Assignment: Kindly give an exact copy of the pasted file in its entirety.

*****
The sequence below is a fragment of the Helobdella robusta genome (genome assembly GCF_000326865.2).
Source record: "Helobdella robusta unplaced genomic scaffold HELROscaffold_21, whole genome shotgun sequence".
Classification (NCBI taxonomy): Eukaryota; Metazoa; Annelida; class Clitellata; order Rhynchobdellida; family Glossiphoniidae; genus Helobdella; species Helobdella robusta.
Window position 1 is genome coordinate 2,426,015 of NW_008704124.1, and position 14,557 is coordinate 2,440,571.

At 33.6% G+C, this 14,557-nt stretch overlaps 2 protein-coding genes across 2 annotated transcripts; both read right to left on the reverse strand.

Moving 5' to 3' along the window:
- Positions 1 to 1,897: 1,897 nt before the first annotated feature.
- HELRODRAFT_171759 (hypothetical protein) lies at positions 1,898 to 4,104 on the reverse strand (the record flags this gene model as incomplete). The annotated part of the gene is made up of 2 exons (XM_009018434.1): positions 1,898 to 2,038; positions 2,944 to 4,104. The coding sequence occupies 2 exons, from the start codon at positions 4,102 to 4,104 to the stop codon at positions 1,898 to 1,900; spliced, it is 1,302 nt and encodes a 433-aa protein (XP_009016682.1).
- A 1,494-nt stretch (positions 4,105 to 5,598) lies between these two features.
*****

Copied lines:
The sequence below is a fragment of the Helobdella robusta genome (genome assembly GCF_000326865.2).
Source record: "Helobdella robusta unplaced genomic scaffold HELROscaffold_21, whole genome shotgun sequence".
Classification (NCBI taxonomy): Eukaryota; Metazoa; Annelida; class Clitellata; order Rhynchobdellida; family Glossiphoniidae; genus Helobdella; species Helobdella robusta.
Window position 1 is genome coordinate 2,426,015 of NW_008704124.1, and position 14,557 is coordinate 2,440,571.

At 33.6% G+C, this 14,557-nt stretch overlaps 2 protein-coding genes across 2 annotated transcripts; both read right to left on the reverse strand.

Moving 5' to 3' along the window:
- Positions 1 to 1,897: 1,897 nt before the first annotated feature.
- HELRODRAFT_171759 (hypothetical protein) lies at positions 1,898 to 4,104 on the reverse strand (the record flags this gene model as incomplete). The annotated part of the gene is made up of 2 exons (XM_009018434.1): positions 1,898 to 2,038; positions 2,944 to 4,104. The coding sequence occupies 2 exons, from the start codon at positions 4,102 to 4,104 to the stop codon at positions 1,898 to 1,900; spliced, it is 1,302 nt and encodes a 433-aa protein (XP_009016682.1).
- A 1,494-nt stretch (positions 4,105 to 5,598) lies between these two features.